Fourteen-year-old Alex Sawyer is the bully on the playground you were terrified of as a kid---lunch money stealer and all. He and his best friend Toby make it a habit to break into peoples' homes and steal whatever strikes their fancy. One night, however, their heist turns lethal when Toby is gunned down in cold blood by gigantic men in black suits and creepy strangers wearing gas masks. Alex didn't do it, but with no one to back up his story, he's found guilty of the murder and sentenced to life in Furnace Penitentiary, the world's worst maximum-security prison for teenage criminals.
On the surface, Furnace is kind of like a teen version of Oz; the days are long, the work is hard and the food is terrible. There are a few minor differences, though, like the seriously gross-looking mutant dogs that run around hoping for a bite (or ten) of human flesh. There's also the blood watch siren that sounds at night, which causes kids to get snatched from their beds and disappear. So yeah, Alex wants out, and he's determined to find a way to escape. There's only one problem: no one has ever escaped from Furnace.
Okay, let's start out with the positives. First of all, the book is chock-full of tension. I had a moment in the bookstore when I was trying to decide between this book and another one that was pretty similar. The reason this one won out was because it hooked me like a baited fish right from the first line. The opening scene has Alex running for his life with mutant dogs hot on his tail, and it sets your pulse pounding as if you're right there in the prison with him.
That brings me to the second main strength of the book: great imagery. Smith does an excellent job making the world of Furnace come alive for his readers. You can literally feel the heat in the air, taste the grainy, disgusting prison slop and hear the wild shrieks of the gas-masked creatures echoing in the night. Reading it is truly an intense and viseral experience.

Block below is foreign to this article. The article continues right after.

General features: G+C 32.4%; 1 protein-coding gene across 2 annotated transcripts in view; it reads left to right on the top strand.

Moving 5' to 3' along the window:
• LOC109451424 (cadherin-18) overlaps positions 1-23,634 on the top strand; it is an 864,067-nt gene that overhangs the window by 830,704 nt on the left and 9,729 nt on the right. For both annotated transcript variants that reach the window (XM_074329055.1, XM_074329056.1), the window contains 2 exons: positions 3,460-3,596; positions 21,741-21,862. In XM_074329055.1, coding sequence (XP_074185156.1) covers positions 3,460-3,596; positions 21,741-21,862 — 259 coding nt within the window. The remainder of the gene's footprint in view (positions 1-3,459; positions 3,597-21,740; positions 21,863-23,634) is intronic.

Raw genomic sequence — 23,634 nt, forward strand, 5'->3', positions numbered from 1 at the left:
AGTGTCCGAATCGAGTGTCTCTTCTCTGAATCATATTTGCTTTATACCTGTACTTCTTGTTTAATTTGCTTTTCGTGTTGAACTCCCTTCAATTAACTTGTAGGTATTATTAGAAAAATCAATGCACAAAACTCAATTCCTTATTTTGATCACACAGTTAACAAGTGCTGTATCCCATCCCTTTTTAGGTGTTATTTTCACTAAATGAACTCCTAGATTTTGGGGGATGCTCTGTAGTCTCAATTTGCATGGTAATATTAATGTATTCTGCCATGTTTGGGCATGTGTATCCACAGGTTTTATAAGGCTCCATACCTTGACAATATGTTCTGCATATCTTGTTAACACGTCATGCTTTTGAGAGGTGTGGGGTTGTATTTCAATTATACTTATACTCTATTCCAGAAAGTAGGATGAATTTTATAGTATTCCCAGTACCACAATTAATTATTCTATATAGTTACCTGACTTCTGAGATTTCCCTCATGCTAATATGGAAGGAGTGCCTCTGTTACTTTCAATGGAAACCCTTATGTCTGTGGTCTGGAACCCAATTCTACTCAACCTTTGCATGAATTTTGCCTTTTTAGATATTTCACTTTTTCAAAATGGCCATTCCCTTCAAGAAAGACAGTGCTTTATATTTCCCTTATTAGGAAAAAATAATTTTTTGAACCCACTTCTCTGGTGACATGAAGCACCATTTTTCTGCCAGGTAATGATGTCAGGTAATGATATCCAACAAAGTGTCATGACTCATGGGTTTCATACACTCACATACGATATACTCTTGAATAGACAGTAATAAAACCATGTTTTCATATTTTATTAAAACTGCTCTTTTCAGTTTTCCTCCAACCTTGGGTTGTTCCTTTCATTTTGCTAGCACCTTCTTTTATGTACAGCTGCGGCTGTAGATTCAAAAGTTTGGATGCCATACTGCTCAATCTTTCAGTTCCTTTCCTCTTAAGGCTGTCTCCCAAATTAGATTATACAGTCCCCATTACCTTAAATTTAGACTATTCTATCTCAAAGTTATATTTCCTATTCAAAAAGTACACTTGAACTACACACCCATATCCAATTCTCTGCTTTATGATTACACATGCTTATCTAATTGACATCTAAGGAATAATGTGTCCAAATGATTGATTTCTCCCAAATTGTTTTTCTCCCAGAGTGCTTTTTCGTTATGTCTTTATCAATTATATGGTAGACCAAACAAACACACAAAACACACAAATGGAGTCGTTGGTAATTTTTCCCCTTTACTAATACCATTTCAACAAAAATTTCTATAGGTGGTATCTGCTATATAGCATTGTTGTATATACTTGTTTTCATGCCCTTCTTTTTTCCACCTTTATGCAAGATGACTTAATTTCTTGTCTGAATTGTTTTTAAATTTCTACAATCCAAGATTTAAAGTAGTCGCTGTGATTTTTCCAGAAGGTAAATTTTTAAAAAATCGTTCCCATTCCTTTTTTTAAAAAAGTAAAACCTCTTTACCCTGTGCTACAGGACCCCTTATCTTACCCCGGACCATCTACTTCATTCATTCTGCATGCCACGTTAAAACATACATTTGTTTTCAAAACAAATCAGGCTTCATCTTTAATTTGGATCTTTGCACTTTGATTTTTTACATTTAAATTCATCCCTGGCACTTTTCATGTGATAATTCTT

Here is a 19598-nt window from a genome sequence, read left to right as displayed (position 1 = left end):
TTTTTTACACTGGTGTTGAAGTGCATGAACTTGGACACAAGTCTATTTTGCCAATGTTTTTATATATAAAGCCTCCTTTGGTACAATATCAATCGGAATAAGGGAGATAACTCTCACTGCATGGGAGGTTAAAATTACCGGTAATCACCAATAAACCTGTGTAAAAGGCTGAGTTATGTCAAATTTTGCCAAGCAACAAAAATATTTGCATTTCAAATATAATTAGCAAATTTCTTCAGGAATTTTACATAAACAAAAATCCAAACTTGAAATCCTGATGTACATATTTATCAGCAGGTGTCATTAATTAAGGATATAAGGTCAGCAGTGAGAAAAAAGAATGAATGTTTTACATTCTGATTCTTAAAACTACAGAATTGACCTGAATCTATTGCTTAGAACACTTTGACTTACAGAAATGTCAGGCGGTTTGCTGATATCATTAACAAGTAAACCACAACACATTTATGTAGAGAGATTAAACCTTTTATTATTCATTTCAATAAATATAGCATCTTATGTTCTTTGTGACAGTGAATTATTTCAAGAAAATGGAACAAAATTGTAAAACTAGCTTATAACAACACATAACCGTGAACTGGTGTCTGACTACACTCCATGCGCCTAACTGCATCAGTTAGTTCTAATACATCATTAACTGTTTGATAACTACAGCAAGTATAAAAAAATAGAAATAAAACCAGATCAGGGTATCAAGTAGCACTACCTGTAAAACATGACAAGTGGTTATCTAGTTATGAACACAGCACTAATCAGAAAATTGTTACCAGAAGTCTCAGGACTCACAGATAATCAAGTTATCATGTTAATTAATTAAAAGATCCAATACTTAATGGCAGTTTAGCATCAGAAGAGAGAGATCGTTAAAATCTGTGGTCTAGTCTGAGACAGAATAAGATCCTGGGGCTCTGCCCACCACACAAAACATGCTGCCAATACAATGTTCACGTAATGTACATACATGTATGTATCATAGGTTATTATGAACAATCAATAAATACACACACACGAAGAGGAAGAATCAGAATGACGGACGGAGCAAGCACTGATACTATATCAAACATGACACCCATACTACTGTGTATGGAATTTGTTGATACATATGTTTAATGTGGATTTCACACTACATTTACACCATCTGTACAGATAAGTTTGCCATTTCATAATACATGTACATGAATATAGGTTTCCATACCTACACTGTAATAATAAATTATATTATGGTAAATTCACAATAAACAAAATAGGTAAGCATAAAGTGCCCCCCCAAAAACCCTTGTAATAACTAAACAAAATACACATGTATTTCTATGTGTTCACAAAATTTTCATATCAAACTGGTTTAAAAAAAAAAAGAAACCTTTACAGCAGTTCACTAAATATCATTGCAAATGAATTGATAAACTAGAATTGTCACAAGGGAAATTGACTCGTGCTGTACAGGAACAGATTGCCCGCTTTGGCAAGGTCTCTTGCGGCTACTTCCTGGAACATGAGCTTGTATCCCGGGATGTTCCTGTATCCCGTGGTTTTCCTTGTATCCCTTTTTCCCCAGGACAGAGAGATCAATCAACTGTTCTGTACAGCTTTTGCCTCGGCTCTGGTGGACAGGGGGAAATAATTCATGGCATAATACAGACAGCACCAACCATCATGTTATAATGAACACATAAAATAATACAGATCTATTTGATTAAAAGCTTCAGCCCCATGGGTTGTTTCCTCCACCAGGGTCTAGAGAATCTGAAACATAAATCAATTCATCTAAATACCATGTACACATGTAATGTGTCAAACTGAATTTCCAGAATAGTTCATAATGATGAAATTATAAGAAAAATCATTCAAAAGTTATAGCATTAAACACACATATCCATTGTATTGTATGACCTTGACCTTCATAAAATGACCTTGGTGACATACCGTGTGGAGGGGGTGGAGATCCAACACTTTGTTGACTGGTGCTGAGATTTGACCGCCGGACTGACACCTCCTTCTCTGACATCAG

Now it's time to discuss the novel's weaknesses. Although I enjoyed the page-turning aspects of the story, I was turned off by Smith's tendency to spell everything out for his readers. Remember the old adage, "Show, don't tell"? Well, Smith does a heck of a lot of telling in the story. When every other sentence drives home just how horrendously evil and awful Furnace is, that's just overkill. I know the guards are mean; you don't need to use the words "malicious" and "cruel" every time you describe them, you know?
This flaw made the characters problematic for me as well. I never felt any real connection to most of them because they were all put in boxes. As in, characters A, B and C are good, while characters X, Y and Z are eeeeevil. Alex was the exception, an anti-hero if you will, but I would've preferred if all the characters had been that way. It was too black and white; I needed more shades of gray.
The Bottom Line: If you're looking for a fast-paced thriller that doesn't require you to think too much, Lockdown is for you. It wasn't fabulous and it wasn't terrible, just pretty decent. There were some frightening supernatural elements in it, so it's not for the kidlets, but anyone middle-school aged and above should be okay.
Lockdown is the first book in the Escape From Furnace trilogy, with Solitary and Death Sentence due out in 2010 and 2011 in the U.S. (both are already available in the UK). I'm interested in seeing how things pan out Alex and his friends.
Rating: 2.5 out of 5 stars (worth grabbing on PaperBackSwap.com)
Time for sharing now. What do you think of my very first ever book review? Love it? Hate it? Utterly indifferent? Let me know your thoughts!